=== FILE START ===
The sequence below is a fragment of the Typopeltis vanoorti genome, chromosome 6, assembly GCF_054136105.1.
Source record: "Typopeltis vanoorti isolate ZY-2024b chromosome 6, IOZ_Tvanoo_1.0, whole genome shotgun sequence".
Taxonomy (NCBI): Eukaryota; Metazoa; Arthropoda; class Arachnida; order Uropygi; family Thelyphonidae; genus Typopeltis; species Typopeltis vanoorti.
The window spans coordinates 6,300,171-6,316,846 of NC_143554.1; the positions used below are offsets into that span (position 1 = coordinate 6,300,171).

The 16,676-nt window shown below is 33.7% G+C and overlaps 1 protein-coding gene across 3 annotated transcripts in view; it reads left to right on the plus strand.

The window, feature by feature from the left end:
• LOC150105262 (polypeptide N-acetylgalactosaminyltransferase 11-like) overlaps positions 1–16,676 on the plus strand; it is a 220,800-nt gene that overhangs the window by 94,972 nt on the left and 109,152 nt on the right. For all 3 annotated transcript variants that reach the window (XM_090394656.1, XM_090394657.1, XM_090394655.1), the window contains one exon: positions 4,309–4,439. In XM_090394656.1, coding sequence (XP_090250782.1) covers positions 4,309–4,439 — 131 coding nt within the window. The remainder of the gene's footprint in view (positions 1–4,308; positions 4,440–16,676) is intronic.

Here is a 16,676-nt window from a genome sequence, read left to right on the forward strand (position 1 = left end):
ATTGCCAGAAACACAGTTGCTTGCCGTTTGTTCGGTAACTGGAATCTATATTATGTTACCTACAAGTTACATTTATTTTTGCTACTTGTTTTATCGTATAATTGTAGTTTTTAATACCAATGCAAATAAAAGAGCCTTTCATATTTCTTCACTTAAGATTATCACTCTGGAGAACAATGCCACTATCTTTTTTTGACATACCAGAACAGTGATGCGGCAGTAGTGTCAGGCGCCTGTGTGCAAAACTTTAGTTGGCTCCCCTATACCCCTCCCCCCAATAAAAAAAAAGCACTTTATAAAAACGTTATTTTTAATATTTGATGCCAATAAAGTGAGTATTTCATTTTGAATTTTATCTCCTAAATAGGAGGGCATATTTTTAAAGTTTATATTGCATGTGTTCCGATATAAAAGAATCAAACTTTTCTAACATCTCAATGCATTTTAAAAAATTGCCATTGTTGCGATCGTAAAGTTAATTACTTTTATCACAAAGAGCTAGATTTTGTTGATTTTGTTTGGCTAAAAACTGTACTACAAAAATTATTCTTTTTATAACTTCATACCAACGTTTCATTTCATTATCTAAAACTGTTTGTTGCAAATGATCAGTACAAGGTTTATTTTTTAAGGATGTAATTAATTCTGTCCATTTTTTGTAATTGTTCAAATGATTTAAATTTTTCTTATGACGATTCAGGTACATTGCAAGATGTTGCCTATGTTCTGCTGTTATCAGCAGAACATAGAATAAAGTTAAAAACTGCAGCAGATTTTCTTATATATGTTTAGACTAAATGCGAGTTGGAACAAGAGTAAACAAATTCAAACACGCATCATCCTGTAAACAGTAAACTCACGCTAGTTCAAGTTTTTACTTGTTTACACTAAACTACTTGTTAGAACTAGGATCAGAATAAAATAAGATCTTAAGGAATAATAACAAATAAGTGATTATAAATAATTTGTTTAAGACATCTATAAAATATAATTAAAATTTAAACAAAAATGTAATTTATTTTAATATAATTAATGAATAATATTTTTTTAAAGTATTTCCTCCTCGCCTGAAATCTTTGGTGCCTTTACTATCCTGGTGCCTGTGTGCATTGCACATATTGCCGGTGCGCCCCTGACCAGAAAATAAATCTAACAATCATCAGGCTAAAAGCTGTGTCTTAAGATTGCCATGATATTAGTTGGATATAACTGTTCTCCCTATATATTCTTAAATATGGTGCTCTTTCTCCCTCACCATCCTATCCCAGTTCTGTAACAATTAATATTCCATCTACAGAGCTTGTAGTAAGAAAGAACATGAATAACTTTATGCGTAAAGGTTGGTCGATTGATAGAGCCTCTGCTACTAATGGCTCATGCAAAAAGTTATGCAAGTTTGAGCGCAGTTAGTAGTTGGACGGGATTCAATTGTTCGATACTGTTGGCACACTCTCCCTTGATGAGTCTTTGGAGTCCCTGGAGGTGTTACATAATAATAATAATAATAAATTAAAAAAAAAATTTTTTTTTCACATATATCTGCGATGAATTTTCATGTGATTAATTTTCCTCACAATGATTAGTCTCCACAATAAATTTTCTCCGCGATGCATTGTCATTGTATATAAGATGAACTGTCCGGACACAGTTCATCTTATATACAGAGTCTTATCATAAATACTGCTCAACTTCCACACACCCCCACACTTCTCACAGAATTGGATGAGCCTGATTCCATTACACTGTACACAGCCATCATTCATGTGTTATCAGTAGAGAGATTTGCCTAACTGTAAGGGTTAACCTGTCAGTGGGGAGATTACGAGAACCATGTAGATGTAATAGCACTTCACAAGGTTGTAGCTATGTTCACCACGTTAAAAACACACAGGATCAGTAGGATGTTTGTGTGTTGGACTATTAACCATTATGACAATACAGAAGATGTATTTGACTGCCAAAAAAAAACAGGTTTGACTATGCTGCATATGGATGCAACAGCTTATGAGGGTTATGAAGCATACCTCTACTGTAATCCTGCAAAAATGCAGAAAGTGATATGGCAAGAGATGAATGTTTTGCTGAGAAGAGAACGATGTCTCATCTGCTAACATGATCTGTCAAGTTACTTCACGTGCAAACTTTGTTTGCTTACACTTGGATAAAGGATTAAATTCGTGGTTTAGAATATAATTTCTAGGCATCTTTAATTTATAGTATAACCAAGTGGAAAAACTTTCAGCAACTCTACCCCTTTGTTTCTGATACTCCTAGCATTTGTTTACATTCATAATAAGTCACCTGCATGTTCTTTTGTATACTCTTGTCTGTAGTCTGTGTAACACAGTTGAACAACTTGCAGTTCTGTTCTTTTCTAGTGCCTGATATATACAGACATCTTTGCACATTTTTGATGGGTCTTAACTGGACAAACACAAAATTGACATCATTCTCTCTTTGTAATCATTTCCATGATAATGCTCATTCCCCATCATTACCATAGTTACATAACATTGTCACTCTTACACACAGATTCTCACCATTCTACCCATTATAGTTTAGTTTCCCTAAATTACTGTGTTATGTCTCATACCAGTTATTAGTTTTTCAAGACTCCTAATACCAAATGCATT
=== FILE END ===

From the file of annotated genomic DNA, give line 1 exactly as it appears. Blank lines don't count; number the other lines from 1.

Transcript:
The sequence below is a fragment of the Typopeltis vanoorti genome, chromosome 6, assembly GCF_054136105.1.